* Prices up on Europe crisis, rising expectations of more US easing
* 5-yr yields also hit new low ahead of auction later Wednesday
* Demand strong, though some investors wary of correction
TOKYO, July 25 (Reuters) - Benchmark U.S. Treasury yields fell to a record low in Asia on Wednesday on rising fears of the impact of Europe’s debt crisis as well as heightened expectations of more stimulus from the U.S. Federal Reserve.
The 10-year yield slipped to 1.3908 percent, down from 1.403 percent in late North American trading on Tuesday, after falling as low as 1.3824 percent early in the Asian session.
“It is easy to buy Treasuries these days, considering the situation, but some are wary of a correction, with yields at these historically low levels,” said Hiroki Shimazu, an economist in Tokyo at SMBC Nikko Securities.
“Will yields fall to 1.3, 1.25, or 1.2 percent? The question is not how low they can fall, but what will eventually cause them to reverse, and whether the move in the opposite direction will be rapid,” he added.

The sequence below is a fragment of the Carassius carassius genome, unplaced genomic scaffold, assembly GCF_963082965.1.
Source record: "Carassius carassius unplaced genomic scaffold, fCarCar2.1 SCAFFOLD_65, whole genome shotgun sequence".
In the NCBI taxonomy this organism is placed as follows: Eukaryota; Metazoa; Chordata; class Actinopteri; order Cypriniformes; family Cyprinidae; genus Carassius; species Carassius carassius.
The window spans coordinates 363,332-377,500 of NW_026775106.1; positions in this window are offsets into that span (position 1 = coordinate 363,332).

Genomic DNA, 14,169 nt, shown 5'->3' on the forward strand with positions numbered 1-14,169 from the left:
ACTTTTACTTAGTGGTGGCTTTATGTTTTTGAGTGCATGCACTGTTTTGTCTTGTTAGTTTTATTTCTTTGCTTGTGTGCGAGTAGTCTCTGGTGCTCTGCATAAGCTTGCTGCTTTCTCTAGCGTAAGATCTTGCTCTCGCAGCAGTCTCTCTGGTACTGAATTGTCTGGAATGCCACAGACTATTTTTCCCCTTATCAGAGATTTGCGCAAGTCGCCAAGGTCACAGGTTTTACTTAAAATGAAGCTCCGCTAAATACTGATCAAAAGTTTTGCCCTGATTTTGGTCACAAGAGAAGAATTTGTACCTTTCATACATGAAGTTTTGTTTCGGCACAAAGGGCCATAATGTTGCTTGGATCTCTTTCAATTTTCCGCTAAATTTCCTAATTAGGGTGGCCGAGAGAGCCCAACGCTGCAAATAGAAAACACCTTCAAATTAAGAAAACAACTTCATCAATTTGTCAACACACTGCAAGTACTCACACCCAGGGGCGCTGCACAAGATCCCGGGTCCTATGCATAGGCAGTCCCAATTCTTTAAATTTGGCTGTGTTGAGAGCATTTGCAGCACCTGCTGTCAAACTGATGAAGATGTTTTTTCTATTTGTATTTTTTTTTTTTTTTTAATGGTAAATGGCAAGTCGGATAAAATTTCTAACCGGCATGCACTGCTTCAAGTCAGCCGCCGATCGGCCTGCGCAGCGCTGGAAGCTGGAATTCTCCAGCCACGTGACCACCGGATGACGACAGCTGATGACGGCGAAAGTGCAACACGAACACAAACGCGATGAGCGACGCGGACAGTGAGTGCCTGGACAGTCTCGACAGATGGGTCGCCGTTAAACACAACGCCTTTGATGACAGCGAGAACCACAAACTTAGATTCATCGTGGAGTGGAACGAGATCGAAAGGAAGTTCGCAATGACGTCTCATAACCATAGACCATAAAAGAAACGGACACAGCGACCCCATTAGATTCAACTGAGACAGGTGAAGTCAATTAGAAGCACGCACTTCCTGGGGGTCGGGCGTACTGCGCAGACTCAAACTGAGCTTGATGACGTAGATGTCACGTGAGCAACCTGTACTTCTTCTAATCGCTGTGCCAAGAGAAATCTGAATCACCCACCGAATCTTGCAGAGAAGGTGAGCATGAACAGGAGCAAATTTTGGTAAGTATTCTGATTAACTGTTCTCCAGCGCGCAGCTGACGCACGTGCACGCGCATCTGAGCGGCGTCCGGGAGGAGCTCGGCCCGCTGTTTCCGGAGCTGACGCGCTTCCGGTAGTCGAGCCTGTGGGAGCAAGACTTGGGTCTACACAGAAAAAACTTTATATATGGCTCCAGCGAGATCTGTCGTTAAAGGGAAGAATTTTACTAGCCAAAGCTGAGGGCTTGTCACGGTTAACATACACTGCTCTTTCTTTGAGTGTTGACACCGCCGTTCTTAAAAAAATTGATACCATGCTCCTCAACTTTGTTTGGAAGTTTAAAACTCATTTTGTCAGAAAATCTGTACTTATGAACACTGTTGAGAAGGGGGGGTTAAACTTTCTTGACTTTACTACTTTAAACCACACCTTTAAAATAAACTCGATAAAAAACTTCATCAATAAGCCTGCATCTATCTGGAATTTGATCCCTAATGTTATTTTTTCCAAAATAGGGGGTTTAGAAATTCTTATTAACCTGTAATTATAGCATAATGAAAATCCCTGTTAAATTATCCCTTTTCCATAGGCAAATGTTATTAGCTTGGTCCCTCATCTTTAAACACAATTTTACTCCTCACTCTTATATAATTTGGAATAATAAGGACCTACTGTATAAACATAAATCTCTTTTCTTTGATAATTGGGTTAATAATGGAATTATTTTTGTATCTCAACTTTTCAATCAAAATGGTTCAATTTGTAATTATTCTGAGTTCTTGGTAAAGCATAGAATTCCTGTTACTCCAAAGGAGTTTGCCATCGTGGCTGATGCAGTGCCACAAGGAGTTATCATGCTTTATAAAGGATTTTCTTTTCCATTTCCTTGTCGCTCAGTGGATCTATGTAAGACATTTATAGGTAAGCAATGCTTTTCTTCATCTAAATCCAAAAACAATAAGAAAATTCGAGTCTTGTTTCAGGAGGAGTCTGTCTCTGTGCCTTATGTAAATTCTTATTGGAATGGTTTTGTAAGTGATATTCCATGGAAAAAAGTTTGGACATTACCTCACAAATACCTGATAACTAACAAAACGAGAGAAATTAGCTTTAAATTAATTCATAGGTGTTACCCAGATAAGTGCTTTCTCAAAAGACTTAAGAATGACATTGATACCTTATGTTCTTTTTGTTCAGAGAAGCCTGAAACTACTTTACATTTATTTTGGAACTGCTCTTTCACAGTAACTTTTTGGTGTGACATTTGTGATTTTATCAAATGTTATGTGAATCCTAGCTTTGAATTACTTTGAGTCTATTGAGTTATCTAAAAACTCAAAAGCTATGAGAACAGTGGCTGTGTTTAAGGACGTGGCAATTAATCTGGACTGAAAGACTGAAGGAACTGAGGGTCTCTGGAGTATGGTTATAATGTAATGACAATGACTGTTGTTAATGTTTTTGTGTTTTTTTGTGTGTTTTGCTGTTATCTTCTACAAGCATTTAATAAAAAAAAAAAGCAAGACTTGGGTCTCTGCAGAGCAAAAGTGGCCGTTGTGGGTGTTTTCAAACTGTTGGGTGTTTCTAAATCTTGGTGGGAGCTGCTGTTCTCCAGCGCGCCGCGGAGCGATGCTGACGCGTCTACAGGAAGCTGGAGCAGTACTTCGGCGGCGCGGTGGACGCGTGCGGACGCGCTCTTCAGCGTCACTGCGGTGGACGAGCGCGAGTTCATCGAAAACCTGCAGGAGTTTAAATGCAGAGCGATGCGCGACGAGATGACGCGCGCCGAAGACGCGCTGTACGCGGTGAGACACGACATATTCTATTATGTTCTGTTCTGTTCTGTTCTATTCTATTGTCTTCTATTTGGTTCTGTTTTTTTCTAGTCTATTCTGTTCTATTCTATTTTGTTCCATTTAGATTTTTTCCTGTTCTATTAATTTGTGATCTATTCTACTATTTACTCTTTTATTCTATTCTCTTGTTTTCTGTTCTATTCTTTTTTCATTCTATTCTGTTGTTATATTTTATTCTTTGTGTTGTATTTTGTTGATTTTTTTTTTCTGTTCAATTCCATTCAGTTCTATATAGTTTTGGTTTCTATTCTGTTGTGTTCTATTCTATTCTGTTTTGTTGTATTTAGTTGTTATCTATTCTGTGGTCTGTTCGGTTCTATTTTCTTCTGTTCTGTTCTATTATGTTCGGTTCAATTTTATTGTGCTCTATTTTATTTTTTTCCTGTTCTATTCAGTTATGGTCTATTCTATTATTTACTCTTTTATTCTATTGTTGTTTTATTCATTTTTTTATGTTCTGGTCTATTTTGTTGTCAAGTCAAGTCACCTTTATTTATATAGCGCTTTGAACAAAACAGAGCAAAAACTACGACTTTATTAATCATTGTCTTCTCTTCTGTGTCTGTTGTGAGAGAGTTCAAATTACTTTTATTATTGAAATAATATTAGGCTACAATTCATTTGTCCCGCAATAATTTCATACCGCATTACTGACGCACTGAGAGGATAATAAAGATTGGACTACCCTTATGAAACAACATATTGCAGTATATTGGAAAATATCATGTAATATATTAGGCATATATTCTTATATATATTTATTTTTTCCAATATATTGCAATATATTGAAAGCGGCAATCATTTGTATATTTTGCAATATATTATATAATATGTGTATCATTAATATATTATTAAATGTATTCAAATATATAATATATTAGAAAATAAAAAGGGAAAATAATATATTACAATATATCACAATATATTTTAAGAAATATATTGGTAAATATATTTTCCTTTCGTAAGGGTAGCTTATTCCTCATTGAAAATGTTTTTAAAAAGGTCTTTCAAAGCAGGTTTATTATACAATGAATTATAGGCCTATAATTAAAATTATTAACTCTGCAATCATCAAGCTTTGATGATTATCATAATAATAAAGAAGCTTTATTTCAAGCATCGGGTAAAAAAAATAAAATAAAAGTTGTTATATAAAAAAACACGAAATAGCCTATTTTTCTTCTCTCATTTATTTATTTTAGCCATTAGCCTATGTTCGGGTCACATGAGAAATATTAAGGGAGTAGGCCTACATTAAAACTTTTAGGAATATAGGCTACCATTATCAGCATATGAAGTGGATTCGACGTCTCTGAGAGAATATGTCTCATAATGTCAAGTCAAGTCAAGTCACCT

News out of Europe on Tuesday raised familiar concerns. Spain paid the second-highest yield on short-term debt since the euro zone was created and European Union officials said Greece had little hope of meeting the terms required to secure its bailout.
On the domestic front, the Wall Street Journal said Federal Reserve officials were moving closer to stimulus steps, as the central bank considers new methods of sparking growth.
Economic data on Tuesday added to evidence more stimulus might be needed. The Richmond Fed’s manufacturing index dropped to its lowest level since April 2009, and separate data showed U.S. manufacturing this month expanded at the slowest pace since late 2010.
Against this backdrop, the yield on five-year notes also hit a record low of 0.5378 percent, even with a five-year sale later in the session. The 5-year yield was last at 0.5410 percent, down from 0.552 percent late on Tuesday.
The Treasury will auction $35 billion in five-year notes on Wednesday and $29 billion in seven-year debt on Thursday. A sale of $35 billion of two-year notes on Tuesday garnered a record low yield.
The yield on 30-year bonds stood at 2.459 percent, also down from 2.472 percent in late U.S. trade on Tuesday when they fell as low as 2.4540 percent, also a record. (Reporting by Lisa Twaronite; Editing by Jacqueline Wong)